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Festival of science Thursday, 7 September, 2000, 11:49 GMT 12:49 UK
Pisa tower moving to safety
BBC
By BBC News Online's Helen Briggs

The Leaning Tower of Pisa has been saved from toppling over, according to one of the experts involved in straightening the famous landmark.

The tower is now leaning at 5.5 degrees, and the tilt has been corrected by a full 23 cm, Professor John Burland of Imperial College, London, told the British Association's Festival of Science.

This should keep the tower standing for at least another 350 years, he said, even if the tower, now steady for the first time in 800 years, started to move again.

Professor Burland is leading efforts to stabilise Pisa's famous landmark by removing soil from under the northern side of the tower.

The engineers have inserted a number of corkscrew drills at a shallow angle into the earth beneath the tower. These are being used to slowly remove 30 tonnes of subsoil.

Professor John Burland
Professor John Burland has applied the Pisa lessons to Big Ben
Tourist attraction

The weight of the tower causes it to sink into the cavity, resulting in a small corrective movement.

"As we're taking soil out, we're also removing the temporary lead weights which were placed there in 1993," said Professor Burland. "That's a very tricky operation."

Professor Burland said the soil extractions were half finished, and it was hoped to reopen the tower to tourists in June, to coincide with celebrations for the feast of Pisa's patron saint.

"If we can bring it back to where it was in 1838, before the architect Gheradesca excavated around the tower and destabilised it, then I think all the indications are that it would be safe enough to reopen," Professor Burland said. "That is what we would like, that is what the people of Pisa would like, because it would bring the tourists back, on which Pisa depends."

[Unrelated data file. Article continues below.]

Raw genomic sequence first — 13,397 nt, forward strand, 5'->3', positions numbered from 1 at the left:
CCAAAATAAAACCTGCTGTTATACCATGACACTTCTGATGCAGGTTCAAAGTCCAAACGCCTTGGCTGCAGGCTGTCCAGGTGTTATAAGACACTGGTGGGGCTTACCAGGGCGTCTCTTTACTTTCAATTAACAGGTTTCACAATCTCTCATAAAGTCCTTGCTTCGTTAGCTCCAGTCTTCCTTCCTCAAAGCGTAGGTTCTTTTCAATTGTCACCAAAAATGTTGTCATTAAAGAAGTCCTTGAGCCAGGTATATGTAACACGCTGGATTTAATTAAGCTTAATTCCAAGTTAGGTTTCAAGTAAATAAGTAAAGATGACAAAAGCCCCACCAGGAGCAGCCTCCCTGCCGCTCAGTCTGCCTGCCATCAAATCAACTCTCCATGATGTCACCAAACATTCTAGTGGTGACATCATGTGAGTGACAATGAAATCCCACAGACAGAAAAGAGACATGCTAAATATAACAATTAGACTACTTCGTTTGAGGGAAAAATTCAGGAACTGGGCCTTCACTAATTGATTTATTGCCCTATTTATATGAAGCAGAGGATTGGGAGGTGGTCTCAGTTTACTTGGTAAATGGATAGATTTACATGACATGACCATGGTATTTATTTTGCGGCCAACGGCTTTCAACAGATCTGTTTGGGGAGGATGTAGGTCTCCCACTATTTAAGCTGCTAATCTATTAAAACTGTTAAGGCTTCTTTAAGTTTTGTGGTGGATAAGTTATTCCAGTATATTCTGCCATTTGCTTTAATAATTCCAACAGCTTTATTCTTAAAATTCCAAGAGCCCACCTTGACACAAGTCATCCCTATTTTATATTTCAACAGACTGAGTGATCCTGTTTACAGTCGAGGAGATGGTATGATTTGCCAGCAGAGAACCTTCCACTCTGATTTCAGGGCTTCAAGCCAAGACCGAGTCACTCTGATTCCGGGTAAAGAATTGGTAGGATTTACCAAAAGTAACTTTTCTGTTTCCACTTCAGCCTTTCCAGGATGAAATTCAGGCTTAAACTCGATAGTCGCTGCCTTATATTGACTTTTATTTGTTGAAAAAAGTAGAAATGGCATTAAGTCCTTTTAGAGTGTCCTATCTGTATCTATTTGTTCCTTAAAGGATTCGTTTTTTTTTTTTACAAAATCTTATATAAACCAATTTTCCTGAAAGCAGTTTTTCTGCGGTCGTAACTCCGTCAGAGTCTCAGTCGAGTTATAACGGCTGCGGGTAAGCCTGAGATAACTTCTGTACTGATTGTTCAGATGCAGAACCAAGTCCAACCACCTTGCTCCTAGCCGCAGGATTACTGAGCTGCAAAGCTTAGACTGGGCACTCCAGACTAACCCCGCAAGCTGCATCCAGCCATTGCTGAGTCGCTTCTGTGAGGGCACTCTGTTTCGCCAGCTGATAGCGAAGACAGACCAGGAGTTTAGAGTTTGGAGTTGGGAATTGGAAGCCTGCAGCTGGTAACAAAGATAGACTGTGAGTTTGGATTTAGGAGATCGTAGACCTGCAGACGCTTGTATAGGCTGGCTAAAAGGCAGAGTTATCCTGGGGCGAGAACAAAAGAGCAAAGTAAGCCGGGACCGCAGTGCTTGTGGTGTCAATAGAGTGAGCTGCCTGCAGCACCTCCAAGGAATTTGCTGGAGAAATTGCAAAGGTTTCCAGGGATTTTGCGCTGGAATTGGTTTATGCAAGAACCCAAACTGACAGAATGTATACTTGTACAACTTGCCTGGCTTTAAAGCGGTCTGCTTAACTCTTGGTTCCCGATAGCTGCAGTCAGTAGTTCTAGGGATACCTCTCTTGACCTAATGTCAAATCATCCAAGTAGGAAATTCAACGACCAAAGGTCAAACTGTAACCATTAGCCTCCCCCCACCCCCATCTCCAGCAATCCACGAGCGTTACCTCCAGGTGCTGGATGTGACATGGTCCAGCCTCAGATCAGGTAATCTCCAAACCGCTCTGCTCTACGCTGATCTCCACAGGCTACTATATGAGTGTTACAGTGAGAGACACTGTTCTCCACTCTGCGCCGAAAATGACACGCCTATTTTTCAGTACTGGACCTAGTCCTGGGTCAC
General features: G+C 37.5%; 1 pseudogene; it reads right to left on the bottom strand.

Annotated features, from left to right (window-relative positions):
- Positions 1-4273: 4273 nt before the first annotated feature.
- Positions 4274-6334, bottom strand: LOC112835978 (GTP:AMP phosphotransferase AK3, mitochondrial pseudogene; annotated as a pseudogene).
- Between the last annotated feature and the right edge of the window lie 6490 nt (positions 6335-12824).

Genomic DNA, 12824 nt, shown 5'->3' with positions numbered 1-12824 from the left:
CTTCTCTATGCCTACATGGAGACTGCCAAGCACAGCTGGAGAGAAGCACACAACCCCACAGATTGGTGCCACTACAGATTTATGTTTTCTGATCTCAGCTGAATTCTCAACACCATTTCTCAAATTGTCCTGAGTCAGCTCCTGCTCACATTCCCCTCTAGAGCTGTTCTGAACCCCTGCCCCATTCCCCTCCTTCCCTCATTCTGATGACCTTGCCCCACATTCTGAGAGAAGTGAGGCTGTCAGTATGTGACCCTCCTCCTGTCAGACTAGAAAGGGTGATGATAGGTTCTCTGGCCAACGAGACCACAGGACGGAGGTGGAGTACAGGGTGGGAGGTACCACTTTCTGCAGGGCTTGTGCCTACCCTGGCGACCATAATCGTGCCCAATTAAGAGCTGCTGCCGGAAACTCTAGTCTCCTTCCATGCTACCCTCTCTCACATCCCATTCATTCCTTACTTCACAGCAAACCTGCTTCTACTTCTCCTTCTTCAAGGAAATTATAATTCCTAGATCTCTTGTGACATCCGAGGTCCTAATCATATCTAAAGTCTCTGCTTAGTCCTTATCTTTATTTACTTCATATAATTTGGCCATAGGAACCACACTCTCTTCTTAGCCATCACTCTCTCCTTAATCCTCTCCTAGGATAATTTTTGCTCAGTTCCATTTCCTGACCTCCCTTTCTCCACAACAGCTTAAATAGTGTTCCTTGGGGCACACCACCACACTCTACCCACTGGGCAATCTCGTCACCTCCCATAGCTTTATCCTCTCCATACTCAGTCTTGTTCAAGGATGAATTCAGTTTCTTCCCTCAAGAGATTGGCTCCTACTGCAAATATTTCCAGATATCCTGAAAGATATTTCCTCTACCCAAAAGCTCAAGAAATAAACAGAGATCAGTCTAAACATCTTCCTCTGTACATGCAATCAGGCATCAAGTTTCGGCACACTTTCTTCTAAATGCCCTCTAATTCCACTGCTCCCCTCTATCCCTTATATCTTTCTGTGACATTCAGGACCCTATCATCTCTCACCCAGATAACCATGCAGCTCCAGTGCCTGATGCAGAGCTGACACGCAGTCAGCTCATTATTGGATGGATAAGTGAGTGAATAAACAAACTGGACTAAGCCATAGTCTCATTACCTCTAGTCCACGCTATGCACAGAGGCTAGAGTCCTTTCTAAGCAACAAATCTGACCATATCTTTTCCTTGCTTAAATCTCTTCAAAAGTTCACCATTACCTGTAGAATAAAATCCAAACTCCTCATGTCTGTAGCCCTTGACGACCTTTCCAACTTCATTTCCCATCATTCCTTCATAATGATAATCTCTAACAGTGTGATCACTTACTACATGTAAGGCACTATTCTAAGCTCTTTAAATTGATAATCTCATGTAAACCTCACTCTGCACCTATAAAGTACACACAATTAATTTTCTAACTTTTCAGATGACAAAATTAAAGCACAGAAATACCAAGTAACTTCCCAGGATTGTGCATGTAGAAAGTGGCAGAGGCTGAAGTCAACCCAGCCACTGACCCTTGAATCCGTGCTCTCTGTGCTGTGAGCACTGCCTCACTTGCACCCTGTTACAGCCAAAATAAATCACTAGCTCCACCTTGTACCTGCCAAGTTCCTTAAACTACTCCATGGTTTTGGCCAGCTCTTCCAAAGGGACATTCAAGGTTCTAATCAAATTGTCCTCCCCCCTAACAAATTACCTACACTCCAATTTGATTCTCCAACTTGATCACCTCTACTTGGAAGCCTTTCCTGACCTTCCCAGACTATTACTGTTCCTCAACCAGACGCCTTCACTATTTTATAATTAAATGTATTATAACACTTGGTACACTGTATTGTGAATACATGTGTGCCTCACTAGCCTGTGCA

Big Ben project

Professor Burland revealed that a similar project had kept another famous clock tower - London's Big Ben - from wobbling during excavations for the Jubilee Line tube extension.

This project is almost the reverse of the engineering work being used to stabilise the Leaning Tower of Pisa.

Instead of soil being removed, grout - a mixture of cement and concrete - was pumped into one side of the foundations under Big Ben.

Big Ben moved by between 17 and 25 millimetres during the construction work, said Professor Burland, but was never at risk of falling over.

The clock tower wobbles naturally by nine millimetres a year as a result of seasonal factors, and has always tilted slightly to the north west, a slant that is just visible to tourists.

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Professor John Burland
"It's a very tense process"
See also:

12 Oct 99 | Sheffield 99
22 Feb 00 | Washington 2000
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